Another US pension has written off its investment in Tishman Speyer’s Stuyvesant Town deal, with warnings there is only a small chance of recovering equity from the transaction.
Florida State Board of Administration is the second state public pension to write down to zero its commitment to the deal. Tishman and BlackRock bought the 80-acre multi-family complex for $5.4 billion in 2006, with Florida commiting $250 million in 2007.
According to a report by Bloomberg, Ash Williams, executive director of the SBA, told a meeting in Tallahassee today that it was “carrying that investment at zero because the market softened dramatically”.
Stuyvesant Town, NY
Asked by Florida Attorney General Bill McCollum what was going to happen to the investment, Ash responded: “Is there potential for recovery? Yes. Is it a strong possibility? No.”
Florida SBA spokesman Dennis MacKee confirmed the comments, saying the investment was now being carried on the books at a “zero cost valuation”.
California State Teachers’ Retirement System has also permanently written down its $100 million investment in the New York deal, according to a performance review of its real estate investments released last week.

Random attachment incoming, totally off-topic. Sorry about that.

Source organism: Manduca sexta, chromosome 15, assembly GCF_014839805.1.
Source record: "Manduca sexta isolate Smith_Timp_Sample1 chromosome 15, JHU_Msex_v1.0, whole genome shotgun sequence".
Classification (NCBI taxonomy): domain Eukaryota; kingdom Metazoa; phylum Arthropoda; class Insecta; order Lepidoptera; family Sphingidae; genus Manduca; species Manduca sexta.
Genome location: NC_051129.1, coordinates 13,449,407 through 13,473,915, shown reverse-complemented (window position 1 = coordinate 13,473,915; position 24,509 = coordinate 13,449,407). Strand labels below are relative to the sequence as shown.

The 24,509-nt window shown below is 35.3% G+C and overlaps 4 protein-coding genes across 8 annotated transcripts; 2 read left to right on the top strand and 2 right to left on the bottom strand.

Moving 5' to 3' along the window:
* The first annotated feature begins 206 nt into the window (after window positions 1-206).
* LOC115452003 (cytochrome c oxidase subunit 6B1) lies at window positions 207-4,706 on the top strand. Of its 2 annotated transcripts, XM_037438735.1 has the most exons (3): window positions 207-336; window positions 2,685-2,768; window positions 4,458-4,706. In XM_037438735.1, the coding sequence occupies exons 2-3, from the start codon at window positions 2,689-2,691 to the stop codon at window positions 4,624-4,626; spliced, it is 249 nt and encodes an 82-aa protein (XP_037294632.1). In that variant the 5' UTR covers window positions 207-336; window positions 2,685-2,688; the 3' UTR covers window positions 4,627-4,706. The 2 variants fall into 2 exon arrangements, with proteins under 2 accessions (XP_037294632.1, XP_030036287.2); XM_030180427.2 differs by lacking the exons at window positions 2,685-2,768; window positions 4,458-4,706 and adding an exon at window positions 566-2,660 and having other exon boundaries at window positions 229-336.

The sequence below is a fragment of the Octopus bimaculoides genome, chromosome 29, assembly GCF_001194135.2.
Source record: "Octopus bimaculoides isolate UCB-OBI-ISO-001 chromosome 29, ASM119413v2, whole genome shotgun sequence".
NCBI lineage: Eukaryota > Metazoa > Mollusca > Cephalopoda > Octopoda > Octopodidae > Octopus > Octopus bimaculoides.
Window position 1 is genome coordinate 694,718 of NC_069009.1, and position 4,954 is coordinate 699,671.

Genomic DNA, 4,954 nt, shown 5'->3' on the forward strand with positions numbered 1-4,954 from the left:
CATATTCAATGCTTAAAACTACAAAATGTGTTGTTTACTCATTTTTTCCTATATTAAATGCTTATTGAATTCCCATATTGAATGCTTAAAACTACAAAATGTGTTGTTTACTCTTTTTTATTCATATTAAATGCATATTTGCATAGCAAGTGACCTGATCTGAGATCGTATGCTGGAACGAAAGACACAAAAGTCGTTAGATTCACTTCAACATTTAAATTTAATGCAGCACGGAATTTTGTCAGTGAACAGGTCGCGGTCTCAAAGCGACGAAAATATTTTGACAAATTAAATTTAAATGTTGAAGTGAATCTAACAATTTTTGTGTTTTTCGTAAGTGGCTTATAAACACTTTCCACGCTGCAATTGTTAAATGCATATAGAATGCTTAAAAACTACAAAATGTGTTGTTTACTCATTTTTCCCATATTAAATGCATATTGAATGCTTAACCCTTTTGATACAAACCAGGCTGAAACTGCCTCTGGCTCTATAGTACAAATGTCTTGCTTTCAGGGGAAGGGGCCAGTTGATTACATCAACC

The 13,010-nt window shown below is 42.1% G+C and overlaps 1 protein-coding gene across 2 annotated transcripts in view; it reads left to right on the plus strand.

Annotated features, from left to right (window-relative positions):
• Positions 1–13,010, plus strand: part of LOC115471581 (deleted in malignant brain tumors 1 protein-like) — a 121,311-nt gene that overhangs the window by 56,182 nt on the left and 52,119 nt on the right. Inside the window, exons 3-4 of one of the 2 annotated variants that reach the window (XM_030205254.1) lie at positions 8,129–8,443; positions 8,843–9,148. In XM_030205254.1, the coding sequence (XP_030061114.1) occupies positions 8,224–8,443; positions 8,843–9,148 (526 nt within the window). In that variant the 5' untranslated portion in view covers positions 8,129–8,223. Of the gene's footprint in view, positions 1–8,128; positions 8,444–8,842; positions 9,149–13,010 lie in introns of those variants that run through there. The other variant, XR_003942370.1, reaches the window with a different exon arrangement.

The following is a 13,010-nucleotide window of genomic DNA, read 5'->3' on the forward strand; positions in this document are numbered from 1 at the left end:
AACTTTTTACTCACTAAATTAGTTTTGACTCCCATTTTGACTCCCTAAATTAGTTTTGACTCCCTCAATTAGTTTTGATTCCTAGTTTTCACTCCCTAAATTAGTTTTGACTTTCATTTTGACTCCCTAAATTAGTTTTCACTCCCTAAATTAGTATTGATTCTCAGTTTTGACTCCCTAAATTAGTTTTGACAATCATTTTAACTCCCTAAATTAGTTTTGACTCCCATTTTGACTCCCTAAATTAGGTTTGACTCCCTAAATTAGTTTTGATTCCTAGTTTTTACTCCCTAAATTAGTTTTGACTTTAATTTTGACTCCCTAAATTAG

CalSTRS committed the capital in May 2007 but following the credit crisis, and problems deregulating the New York multifamily complex, the investment is now valued at “$0 as [its] impairment is considered to be a permanent condition”, the pension said. Like CalSTRS, Florida was a limited partner in the Stuyvesant Town/Peter Cooper Village Partners fund.
Williams said the equity stake could be “wiped out”. He added: “We’ve had an unfortunate experience, we regret it and we’re taking steps so it doesn’t happen again.”
When Tishman bought Stuyvesant Town, its strategy hinged upon the success of converting much of the 56-building complex’s rent-stabilised units into market-rent properties.
Tishman assumed Stuyvesant Town and Peter Cooper Village would be able to increase its net operating income (NOI) from a reported $112 million in 2006 to $160 million in 2008. However, data from commercial mortgage research company Trepp in the nine months to the end of September 2008 shows that NOI was $101 million.
Last week, Fitch Ratings said that the deal’s original $650 million debt service reserves were likely to run out by the end of the year. In the scenario, the ratings agency said, a default on the loan was likely without an equity infusion or recapitalisation by the owner.